January was a quiet month, with only one, or arguably, two homebrews. Inspired by the oak-aging going on in the commercial beer world and the need to perfect my porter recipe, I decided I'd reformulate my porter recipe, and then split it in half. Half would be aged in my mini secondary carboy with oak cubes and a half-pint of bourbon, while the other half would be aged normally. That second half is finally about to bottled. The bourbon oak half made an appearance on Super Bowl Sunday. The recipe for the porter will be up soon, along with a brief history of the porter.
To counter-balance the roasted malt and chocolate flavors of my porter, an IPA became the first West Town Brewing beer for February. This beer is about to be dry-hopped and then bottled (and it still needs a name). With only one weekend left, one other beer birth shall occur in February. I love dark wheat beer and I love rye beers, so why not try to combine the two and make a Rye Dunkelweizen? This might be a crap-shoot, or it might be awfully close to a german rye beer called Roggenbier.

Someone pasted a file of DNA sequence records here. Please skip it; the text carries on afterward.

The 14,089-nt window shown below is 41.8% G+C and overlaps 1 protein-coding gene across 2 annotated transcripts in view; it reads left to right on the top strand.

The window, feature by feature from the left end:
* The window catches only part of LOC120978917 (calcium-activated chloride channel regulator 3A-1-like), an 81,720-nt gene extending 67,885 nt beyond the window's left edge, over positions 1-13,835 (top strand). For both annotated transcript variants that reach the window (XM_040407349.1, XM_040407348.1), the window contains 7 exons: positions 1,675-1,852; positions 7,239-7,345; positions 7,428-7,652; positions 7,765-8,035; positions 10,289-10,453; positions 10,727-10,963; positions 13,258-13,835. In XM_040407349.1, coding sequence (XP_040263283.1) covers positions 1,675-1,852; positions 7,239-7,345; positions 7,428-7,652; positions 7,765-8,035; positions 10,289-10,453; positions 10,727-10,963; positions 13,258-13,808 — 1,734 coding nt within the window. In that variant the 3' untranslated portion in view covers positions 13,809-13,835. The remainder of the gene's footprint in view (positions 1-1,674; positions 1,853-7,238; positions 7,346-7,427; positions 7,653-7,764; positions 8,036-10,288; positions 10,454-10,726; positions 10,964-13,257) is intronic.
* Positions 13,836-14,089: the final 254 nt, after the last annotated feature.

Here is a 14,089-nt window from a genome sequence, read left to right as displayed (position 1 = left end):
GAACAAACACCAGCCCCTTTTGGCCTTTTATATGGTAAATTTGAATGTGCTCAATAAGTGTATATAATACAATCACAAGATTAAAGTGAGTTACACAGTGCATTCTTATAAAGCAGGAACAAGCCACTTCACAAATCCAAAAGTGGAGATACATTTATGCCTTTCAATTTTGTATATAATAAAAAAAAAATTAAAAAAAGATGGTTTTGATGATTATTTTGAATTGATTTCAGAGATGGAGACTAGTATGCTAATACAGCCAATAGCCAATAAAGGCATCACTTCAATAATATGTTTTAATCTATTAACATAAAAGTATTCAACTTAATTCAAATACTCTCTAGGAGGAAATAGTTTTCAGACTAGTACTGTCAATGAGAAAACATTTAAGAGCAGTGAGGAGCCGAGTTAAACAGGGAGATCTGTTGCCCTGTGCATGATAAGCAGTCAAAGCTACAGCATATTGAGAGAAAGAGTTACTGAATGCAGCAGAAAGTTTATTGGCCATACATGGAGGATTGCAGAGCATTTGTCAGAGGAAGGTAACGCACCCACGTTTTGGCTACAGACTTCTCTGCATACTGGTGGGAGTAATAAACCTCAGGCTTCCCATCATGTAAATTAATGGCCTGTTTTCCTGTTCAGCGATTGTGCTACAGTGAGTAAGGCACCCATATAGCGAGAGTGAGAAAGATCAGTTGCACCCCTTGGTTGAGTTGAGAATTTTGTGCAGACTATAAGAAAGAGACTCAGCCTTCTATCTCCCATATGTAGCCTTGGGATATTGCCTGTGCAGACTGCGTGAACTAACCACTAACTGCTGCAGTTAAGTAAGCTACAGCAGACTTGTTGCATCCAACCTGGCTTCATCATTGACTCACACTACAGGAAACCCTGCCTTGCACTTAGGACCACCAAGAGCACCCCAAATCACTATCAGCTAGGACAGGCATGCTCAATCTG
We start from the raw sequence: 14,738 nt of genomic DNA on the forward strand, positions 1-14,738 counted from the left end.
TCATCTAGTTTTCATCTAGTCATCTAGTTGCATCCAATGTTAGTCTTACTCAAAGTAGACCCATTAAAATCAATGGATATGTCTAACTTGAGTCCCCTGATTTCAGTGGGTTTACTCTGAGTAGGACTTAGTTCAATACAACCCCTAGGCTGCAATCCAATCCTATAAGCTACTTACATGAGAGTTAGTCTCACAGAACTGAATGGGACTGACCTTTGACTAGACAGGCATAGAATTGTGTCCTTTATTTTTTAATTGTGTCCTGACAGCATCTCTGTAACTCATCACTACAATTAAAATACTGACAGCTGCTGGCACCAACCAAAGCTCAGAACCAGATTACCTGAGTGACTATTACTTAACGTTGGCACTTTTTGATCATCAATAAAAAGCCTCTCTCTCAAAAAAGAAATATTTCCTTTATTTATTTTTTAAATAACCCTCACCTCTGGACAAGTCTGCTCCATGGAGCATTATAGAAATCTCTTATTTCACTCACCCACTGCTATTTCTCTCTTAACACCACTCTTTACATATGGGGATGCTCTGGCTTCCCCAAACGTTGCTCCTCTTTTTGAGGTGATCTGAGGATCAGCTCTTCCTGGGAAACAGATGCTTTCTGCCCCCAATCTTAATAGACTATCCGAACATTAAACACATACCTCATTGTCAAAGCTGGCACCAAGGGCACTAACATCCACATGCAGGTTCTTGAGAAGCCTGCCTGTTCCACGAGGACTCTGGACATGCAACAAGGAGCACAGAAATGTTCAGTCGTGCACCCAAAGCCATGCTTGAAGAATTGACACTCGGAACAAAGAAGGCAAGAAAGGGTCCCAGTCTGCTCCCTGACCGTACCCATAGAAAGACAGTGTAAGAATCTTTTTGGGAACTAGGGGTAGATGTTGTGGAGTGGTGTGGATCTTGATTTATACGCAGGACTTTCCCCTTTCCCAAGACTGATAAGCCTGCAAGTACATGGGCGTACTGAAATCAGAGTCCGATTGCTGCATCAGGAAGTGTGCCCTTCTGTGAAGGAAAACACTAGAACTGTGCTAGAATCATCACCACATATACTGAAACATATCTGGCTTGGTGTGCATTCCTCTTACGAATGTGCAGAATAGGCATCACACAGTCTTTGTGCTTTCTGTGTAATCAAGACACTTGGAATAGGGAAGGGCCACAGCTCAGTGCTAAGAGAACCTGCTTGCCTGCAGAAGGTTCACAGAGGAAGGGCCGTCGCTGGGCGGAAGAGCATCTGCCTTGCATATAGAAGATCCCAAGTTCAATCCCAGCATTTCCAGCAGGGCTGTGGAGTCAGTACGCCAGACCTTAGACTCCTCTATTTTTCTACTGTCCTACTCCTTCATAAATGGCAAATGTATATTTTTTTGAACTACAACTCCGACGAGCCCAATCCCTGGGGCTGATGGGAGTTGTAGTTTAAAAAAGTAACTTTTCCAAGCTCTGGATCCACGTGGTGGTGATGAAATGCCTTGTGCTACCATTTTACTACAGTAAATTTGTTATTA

Finally, there will be at least one March-produced beer. I recently received the awesome gift of Extreme Brewing by Sam Calagione of Dogfish Head Brewing. One of the easier to find and extremely tasty Dogfish Head beers is the Indian Brown Ale, which is described as a frankenstein hybrid of brown ale, scotch ale, and IPA. The Indian Brown Ale recipe just so happens to be in the pages of Extreme Brewing, so it seems appropriate to pay tribute to a great beer which serves as proof that brewing outside the style box is a good thing sometimes.